REMOVAL OF CONTAMINANT SALT FROM A DEPLETED
PETROLEUM FIELD BY RUNOFF: RESULTS FROM THE
OSPER "A" SITE, OSAGE COUNTY, OKLAHOMA
Yousif K. Kharaka
U. S. Geological Survey
345 Middlefield Rd.
Menlo Park, CA 94025
A multidisciplinary group of ~20 scientists are investigating the transport, fate, natural attenuation and ecosystem impacts of inorganic salts, organic compounds and radionuclides present in releases of produced water and associated hydrocarbons at the Osage-Skiatook Petroleum Environmental Research (OSPER) sites, located in Osage County, Oklahoma. Results from repeated sampling of 44 wells from the depleted OSPER "A" site show that the contaminant salts have been leached from the soil and surficial rocks, but that a plume of high salinity groundwater (2,000-30,000 mg/L TDS) with BTEX and other VOCs, extending beyond the 1.2 hectare visibly impacted area is present at intermediate depths. This plume intersects the surface at the lower, steeper, more heavily salt-impacted northern portion, which has been eroded to depths of as much as 2 m. It also intersects the adjacent Skiatook Lake, a 4250-hectare reservoir that provides drinking water to the local communities and is a major recreational fishery.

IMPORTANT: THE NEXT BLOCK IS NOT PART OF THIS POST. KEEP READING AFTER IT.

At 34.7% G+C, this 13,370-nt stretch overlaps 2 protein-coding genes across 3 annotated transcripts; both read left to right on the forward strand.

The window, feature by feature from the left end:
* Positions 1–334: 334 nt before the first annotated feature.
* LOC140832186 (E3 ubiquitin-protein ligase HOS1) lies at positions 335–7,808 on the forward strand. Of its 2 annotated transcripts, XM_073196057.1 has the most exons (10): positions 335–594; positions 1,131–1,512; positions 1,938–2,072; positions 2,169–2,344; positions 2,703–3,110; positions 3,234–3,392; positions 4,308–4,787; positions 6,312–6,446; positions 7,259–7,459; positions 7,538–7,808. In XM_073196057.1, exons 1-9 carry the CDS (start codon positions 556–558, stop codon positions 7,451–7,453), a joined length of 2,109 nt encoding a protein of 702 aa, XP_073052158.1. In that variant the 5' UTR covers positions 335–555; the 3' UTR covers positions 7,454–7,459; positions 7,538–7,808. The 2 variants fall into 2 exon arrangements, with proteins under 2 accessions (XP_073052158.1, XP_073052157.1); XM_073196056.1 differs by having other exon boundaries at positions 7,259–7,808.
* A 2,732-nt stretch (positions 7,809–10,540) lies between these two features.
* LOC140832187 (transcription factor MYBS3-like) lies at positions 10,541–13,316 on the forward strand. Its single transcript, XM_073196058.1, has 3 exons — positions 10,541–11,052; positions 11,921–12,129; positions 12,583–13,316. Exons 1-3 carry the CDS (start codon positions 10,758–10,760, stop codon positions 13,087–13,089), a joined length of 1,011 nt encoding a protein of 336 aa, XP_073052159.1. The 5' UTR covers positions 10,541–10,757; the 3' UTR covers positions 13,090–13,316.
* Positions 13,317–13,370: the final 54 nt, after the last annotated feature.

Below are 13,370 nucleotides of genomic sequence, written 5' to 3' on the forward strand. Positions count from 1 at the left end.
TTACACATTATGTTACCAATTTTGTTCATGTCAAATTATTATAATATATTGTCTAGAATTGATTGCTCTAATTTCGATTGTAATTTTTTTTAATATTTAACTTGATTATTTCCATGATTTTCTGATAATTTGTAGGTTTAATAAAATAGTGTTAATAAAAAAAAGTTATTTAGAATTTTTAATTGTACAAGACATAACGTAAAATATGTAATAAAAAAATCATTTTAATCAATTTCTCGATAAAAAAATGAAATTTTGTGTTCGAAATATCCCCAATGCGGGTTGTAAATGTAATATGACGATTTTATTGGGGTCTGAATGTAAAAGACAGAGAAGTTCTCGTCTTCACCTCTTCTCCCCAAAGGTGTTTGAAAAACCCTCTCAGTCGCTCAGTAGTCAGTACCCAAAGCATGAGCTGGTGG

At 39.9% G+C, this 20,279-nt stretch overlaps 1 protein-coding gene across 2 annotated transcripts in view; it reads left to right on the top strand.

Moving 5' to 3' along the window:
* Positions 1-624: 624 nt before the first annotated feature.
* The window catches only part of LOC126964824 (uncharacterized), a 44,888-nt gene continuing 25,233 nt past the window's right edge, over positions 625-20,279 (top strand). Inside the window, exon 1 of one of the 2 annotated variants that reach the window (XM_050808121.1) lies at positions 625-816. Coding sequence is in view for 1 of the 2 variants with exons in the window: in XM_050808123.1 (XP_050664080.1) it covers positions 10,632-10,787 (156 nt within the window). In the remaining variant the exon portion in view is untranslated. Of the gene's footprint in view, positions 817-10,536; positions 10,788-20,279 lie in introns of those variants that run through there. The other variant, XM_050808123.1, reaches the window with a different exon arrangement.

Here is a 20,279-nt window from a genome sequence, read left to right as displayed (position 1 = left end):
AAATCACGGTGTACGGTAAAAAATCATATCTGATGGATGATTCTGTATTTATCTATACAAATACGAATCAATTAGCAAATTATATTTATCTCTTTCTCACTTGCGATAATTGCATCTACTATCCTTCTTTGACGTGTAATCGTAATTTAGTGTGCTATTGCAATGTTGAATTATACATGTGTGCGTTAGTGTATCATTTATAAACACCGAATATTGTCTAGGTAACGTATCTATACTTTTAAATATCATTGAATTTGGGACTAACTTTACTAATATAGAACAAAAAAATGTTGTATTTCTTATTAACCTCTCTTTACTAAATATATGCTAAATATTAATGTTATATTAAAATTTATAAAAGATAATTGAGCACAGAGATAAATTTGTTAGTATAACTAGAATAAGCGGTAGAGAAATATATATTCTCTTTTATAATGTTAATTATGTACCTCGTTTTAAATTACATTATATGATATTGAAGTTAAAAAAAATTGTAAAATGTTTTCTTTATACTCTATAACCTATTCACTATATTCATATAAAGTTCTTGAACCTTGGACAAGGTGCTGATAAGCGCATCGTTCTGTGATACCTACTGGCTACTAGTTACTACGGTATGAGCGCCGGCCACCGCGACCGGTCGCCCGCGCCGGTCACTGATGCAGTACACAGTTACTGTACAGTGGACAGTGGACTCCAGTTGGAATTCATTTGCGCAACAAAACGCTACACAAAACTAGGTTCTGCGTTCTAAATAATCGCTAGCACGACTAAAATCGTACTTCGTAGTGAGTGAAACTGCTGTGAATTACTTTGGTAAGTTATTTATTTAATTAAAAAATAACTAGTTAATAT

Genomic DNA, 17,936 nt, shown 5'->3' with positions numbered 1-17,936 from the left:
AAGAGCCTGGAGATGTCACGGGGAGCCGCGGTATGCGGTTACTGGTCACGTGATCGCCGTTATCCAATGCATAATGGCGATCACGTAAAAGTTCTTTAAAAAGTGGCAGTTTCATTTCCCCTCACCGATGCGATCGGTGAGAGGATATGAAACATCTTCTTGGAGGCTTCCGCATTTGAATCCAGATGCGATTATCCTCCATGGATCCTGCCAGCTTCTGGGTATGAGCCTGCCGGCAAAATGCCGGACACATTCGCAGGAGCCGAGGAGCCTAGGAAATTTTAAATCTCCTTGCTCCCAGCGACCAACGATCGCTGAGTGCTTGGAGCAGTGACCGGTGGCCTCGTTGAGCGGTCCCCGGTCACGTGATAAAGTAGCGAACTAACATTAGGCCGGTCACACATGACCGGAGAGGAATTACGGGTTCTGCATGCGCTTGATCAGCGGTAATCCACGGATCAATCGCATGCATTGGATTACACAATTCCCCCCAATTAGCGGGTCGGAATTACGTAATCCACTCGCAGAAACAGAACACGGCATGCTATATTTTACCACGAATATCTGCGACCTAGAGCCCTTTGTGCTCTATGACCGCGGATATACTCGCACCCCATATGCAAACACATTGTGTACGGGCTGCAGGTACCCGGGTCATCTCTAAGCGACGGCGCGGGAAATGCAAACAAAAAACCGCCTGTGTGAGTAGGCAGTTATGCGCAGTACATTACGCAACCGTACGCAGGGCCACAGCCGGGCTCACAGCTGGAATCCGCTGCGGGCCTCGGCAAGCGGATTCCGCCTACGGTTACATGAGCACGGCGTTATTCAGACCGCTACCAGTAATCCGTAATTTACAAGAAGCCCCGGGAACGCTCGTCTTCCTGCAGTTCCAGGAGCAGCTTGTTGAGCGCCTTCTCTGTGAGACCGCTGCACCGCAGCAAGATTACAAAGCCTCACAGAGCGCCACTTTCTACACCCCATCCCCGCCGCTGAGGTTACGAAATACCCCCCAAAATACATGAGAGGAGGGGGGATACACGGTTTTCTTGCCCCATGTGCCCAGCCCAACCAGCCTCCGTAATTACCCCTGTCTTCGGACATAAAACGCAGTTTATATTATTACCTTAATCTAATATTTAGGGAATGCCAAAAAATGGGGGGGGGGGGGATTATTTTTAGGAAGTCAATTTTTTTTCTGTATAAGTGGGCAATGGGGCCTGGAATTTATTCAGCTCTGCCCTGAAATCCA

A weir and an automated precipitation gauge were installed close to the Skiatook Lake to investigate the natural overland transport of salts from this site by measuring the volume and chemical composition of surface runoff from precipitation events draining a 1.7-hectare area. Results to date show that the initial runoff that leaches the previously precipitated surficial salts can have a relatively high salinity (up to 3,000 mg/L TDS), but that only small amounts of total salts are removed by this process. This result supports the conclusion that large amounts of salts from produced-water and petroleum releases still remain in the rocks of the impacted area after more than 65 years of natural attenuation.